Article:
Persistent brain damage in reversible cerebral vasoconstriction syndrome on 99mTc-ethyl cysteinate dimer single-photon emission computed tomography: A long-term observational study

Published:September 28, 2022DOI:


      • Irreversible or prolonged brain damage including BBB breakdown can persist in patients with RCVS.
      • 99mTc-ECD SPECT is useful to detect abnormalities over the entire course of RCVS.
      • Further research using radioactive substrates will help to elucidate the pathophysiological mechanisms of RCVS.



      Blood-brain barrier (BBB) breakdown is considered a key step in the pathophysiology of reversible cerebral vasoconstriction syndrome (RCVS); however, its temporal course remains unclear. Based on the characteristics and dynamics of 99mTc-ethyl cysteinate dimer (99mTc-ECD) as a tracer, 99mTc-ECD single-photon emission computed tomography (SPECT) can detect not only hypoperfusion but also BBB breakdown and/or brain tissue damage. Therefore, this study aimed to investigate this course using 99mTc-ECD SPECT.


      Between 2011 and 2019, we enrolled seven patients (one male and six female patients) with RCVS without ischemic or hemorrhagic stroke or posterior reversible encephalopathy syndrome. 99mTc-ECD SPECT was performed repeatedly in each patient. SPECT data were statistically analyzed using an easy Z-score imaging system.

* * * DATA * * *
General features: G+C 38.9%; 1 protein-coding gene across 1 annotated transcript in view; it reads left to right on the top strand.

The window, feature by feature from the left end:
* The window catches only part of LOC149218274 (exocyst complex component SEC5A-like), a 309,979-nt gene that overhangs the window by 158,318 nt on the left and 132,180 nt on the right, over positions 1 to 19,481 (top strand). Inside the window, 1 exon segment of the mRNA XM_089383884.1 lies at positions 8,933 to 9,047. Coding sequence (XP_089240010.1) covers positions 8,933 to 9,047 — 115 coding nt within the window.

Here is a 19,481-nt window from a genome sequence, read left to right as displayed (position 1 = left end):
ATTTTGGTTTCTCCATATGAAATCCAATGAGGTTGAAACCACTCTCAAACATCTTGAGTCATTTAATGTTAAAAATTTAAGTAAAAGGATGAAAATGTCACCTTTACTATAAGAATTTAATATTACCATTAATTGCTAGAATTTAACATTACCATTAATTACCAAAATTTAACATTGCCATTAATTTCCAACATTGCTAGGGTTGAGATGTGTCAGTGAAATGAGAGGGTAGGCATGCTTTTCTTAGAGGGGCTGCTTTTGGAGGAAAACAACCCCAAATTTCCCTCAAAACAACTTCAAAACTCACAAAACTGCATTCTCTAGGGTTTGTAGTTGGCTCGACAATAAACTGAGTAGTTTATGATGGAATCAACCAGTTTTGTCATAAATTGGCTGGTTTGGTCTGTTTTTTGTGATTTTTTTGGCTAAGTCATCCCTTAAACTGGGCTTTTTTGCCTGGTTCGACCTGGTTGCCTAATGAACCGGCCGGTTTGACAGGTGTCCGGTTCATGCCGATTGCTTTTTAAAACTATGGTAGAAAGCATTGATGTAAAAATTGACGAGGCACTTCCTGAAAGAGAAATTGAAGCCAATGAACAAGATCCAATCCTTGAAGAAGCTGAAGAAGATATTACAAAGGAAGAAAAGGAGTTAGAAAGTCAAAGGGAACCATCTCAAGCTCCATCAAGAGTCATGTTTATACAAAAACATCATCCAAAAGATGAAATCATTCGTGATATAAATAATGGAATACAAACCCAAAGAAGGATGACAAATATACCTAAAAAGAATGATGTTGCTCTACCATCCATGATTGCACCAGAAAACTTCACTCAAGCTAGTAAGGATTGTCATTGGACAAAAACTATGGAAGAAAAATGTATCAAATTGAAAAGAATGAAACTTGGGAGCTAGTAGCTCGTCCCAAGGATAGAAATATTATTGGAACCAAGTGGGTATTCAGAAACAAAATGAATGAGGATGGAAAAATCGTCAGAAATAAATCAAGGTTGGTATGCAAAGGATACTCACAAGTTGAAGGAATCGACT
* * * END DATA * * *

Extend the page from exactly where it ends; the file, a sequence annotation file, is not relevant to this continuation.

Thunderclap headache was the initial symptom in all the patients and was most commonly triggered by bathing (three patients). All the patients exhibited vasoconstriction and reduced cerebral uptake of 99mTc-ECD during the acute stage. Follow-up assessment from 3 to 16 months showed that reduced cerebral uptake persisted in all the patients, even after the vasoconstriction had resolved.


      Reduced cerebral uptake of 99mTc-ECD persisted in the late stage of RCVS, even after vasoconstriction and headache subsided. BBB breakdown and/or brain tissue damage may underlie this phenomenon. 99mTc-ECD SPECT is an effective neuroimaging method to detect brain functional abnormalities, reflecting BBB breakdown or tissue damages, throughout the treatment course of RCVS.



      RCVS (Reversible Cerebral Vasoconstriction Syndrome), MRA (Magnetic Resonance Angiography), PRES (Posterior Reversible Encephalopathy Syndrome), BBB (Blood-Brain Barrier), CE-FLAIR (Contrast-enhanced Fluid-attenuated Inversion-Recovery), MRI (Magnetic Resonance Imaging), 99mTc-ECD (99mTc-ethyl cysteinate dimer), SPECT (Single-Photon Emission Computed Tomography), eZIS (easy Z-score Imaging System), vbSEE (voxel-based stereotactic extraction estimation), ICHD-3 (The International Classification of Headache Disorders (2018), third edition), CT (Computed Tomography), CTA (CT angiography), CSF (Cerebrospinal Fluid), ASL (Arterial Spin Labeling), RCU (Reduced Cerebral Uptake)
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